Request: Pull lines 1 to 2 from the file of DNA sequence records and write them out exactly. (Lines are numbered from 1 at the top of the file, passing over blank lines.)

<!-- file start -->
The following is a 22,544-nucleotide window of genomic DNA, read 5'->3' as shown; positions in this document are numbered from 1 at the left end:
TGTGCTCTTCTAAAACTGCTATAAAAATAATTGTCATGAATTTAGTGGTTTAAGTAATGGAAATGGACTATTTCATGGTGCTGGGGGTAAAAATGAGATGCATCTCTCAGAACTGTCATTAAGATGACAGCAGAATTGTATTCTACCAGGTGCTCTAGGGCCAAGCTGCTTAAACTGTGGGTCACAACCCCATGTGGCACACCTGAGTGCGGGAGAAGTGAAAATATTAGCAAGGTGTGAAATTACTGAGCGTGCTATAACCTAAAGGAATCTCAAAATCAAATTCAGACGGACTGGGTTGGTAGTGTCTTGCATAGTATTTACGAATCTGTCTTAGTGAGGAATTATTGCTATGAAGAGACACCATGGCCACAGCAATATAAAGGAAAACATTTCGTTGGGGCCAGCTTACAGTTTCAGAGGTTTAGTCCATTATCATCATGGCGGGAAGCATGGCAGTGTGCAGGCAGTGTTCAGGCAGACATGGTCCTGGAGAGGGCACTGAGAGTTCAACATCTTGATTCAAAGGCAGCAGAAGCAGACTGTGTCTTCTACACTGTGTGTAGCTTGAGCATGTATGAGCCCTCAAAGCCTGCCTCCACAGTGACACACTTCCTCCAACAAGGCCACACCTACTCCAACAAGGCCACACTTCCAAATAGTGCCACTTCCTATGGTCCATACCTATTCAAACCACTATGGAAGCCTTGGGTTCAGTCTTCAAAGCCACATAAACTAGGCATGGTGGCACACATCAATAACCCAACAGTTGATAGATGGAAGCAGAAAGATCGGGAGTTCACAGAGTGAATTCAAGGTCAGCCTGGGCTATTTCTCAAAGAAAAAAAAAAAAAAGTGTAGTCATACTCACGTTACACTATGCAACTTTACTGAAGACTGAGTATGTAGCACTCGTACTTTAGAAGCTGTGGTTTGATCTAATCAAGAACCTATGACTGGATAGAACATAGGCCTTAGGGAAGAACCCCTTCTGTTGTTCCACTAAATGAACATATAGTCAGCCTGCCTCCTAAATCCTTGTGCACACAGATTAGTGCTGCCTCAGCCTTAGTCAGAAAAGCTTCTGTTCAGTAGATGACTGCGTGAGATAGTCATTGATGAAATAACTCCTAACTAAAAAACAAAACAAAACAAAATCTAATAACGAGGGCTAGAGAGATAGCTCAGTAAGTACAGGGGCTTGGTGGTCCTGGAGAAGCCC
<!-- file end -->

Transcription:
The following is a 22,544-nucleotide window of genomic DNA, read 5'->3' as shown; positions in this document are numbered from 1 at the left end:
TGTGCTCTTCTAAAACTGCTATAAAAATAATTGTCATGAATTTAGTGGTTTAAGTAATGGAAATGGACTATTTCATGGTGCTGGGGGTAAAAATGAGATGCATCTCTCAGAACTGTCATTAAGATGACAGCAGAATTGTATTCTACCAGGTGCTCTAGGGCCAAGCTGCTTAAACTGTGGGTCACAACCCCATGTGGCACACCTGAGTGCGGGAGAAGTGAAAATATTAGCAAGGTGTGAAATTACTGAGCGTGCTATAACCTAAAGGAATCTCAAAATCAAATTCAGACGGACTGGGTTGGTAGTGTCTTGCATAGTATTTACGAATCTGTCTTAGTGAGGAATTATTGCTATGAAGAGACACCATGGCCACAGCAATATAAAGGAAAACATTTCGTTGGGGCCAGCTTACAGTTTCAGAGGTTTAGTCCATTATCATCATGGCGGGAAGCATGGCAGTGTGCAGGCAGTGTTCAGGCAGACATGGTCCTGGAGAGGGCACTGAGAGTTCAACATCTTGATTCAAAGGCAGCAGAAGCAGACTGTGTCTTCTACACTGTGTGTAGCTTGAGCATGTATGAGCCCTCAAAGCCTGCCTCCACAGTGACACACTTCCTCCAACAAGGCCACACCTACTCCAACAAGGCCACACTTCCAAATAGTGCCACTTCCTATGGTCCATACCTATTCAAACCACTATGGAAGCCTTGGGTTCAGTCTTCAAAGCCACATAAACTAGGCATGGTGGCACACATCAATAACCCAACAGTTGATAGATGGAAGCAGAAAGATCGGGAGTTCACAGAGTGAATTCAAGGTCAGCCTGGGCTATTTCTCAAAGAAAAAAAAAAAAAAGTGTAGTCATACTCACGTTACACTATGCAACTTTACTGAAGACTGAGTATGTAGCACTCGTACTTTAGAAGCTGTGGTTTGATCTAATCAAGAACCTATGACTGGATAGAACATAGGCCTTAGGGAAGAACCCCTTCTGTTGTTCCACTAAATGAACATATAGTCAGCCTGCCTCCTAAATCCTTGTGCACACAGATTAGTGCTGCCTCAGCCTTAGTCAGAAAAGCTTCTGTTCAGTAGATGACTGCGTGAGATAGTCATTGATGAAATAACTCCTAACTAAAAAACAAAACAAAACAAAATCTAATAACGAGGGCTAGAGAGATAGCTCAGTAAGTACAGGGGCTTGGTGGTCCTGGAGAAGCCC